Chinese Funeral Services

The Chinese don’t believe in cremation for their dead. They don’t accept inadequate or improper services since they believe both lead to ill fortune or disaster for the family of the deceased.

The types of funerals are based on the age, the status, or the position in society, the cause of death, and the marital status of the deceased. The rites and burial are highly respected and closely follow all traditions.

In Chinese culture and customs, an elderly individual should never shows respect for a younger person. It’s against tradition for a family to pay respects to their child with a funeral or viewing of the body in their home since it is the responsibility of a younger family member to perform the tasks. In a situation of a child or infant that dies, they will be buried in complete silence without a service.

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The funeral of an elderly person must follow the traditional rites. The funeral of a deceased elderly must be strictly followed even if the family does not have the financial means for the funeral.

The preparation of the funeral begins shortly after the death. When a person is on their deathbed, the family generally has ordered the casket in preparation of the burial and funeral rites. The casket is traditionally rectangular with three humps. In Western culture, the traditional casket is sometimes used instead.

There are two forms of traditions observed for the Chinese funeral. The ceremony traditionally lasts for 49 days. The first seven days are the most important of the days. Prayers are said every day during this time. If the family cannot afford to have a 49-day funeral, the time is shortened by up to seven days.

The expenses of the funeral are the responsibility of the daughters. The head of the family is to be present for the first and second prayer ceremony. The head of the family also has to be present for the cremation and burial of the deceased.

The second type of funeral consists of a prayer ceremony that’s held every ten days with three succeeding periods of ten days until the cremation or final burial. After 100 days have passed, a final prayer ceremony is performed. This isn’t always followed since it is not as important as the initial ceremony of the funeral.

When the ceremonies are finished, the wailing of all mourners will reach a crescendo followed by the casket being sealed with nails. Yellow and white “holy” paper is then pasted to the casket to protect the body from dangerous spirits. During the sealing of the casket, all in attendance are to turn from the casket since the viewing is considered unlucky.

The casket is carried from the home on a piece of wood that’s securely tied over the casket with the head of the casket facing forward at all times. The belief in the traditional manner is that the blessings of the deceased are to be given to the pallbearers, creating the desire for many to carry the casket.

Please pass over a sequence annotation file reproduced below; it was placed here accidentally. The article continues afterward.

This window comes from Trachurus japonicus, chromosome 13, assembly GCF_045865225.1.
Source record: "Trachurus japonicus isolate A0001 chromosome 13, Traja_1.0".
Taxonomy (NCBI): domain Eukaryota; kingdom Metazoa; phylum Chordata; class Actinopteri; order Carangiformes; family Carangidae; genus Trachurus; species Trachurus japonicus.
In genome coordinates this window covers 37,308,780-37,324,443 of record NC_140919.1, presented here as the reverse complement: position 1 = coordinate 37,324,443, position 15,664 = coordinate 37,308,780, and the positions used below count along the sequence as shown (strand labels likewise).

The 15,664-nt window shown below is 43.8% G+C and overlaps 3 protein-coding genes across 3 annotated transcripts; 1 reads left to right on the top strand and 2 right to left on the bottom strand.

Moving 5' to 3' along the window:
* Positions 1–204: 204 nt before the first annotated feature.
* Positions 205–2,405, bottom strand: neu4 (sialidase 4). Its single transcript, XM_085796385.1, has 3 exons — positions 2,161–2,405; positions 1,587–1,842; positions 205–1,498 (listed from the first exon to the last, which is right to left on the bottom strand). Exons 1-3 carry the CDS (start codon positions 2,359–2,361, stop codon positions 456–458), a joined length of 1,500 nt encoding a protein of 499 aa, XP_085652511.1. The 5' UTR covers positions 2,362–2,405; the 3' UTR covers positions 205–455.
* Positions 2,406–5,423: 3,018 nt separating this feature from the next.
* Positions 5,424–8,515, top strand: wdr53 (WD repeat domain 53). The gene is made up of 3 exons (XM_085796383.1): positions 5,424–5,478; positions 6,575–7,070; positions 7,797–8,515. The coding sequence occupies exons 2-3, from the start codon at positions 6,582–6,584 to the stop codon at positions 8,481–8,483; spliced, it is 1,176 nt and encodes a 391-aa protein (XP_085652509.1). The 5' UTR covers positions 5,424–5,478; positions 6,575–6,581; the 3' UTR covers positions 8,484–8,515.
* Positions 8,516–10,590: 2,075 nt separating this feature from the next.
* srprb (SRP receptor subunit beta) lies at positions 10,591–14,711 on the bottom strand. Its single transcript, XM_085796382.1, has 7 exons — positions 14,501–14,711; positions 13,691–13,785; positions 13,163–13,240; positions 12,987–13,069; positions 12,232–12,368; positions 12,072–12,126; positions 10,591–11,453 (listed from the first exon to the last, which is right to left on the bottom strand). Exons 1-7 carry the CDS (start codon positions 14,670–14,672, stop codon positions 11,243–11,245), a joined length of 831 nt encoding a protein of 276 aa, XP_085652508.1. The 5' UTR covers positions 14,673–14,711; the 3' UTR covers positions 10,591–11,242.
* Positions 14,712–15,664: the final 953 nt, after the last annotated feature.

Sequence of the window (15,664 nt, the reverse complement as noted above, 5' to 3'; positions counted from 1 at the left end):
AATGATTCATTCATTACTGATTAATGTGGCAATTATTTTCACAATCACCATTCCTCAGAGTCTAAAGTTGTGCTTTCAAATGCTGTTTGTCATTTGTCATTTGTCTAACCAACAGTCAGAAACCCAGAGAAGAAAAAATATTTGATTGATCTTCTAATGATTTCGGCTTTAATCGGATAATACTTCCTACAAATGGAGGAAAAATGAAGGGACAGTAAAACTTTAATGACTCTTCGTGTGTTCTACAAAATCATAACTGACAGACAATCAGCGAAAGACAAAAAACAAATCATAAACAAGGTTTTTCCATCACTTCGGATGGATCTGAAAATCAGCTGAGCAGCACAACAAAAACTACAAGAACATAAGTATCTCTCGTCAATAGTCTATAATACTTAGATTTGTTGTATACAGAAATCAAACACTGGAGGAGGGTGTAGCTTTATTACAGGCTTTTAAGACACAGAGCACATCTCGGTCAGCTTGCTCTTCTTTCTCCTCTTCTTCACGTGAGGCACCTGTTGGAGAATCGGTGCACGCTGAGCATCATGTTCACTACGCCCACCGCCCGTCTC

The casket is placed outside the home for additional prayers, and paper is scattered around. The casket is then placed in a hearse that drives slowly for one mile with the oldest son and other family members accompanying closely behind with their heads pressed against the hearse. In the circumstances of a large family, a white piece of cloth is used to connect members that cannot touch the hearse.

The funeral procession is based on the status of family members. All the vehicles following the hearse will have a white piece of cloth tied to them or pasted in the windshields. The oldest son generally sits next to the casket.

During the journey to the cemetery, a lit joss stick is held to symbolize the deceased’s soul. It’s immediately relit should it go out. Often paper models such as statures, ships, and cars are carried during the procession to state the wealth of the deceased’s family. In the case where the hearse must cross water, the deceased is to be told of the water passage since due to tradition an uninformed soul is unable to cross water.

The burial is located on hillsides since; it’s believed that the location will improve Feng Shui. The higher the hill, the better the Feng Shui.

At the gravesite, the casket is removed and lowered into the burial site with all in attendance turning away from the casket. All family members toss a handful of soil onto the grave until it’s filled.

After the funeral, all the clothing worn by those in attendance are to be burnt, helping to avoid possible bad luck that’s associated with death. Once the casket is covered, the cemetery keeper will perform a prayer. He then presents all family members with a red packet that’s a sign of gratitude containing money that must be spent. A white towel is also used as a sign of gratitude but it’s generally used by funeral guests to remove perspiration during the funeral.

The oldest son will gather soil from the grave top that’s placed into a holder for incense where the deceased is worshipped by all the family members at the home using the ancestral tablet. The family will continue to honor the deceased with prayers.

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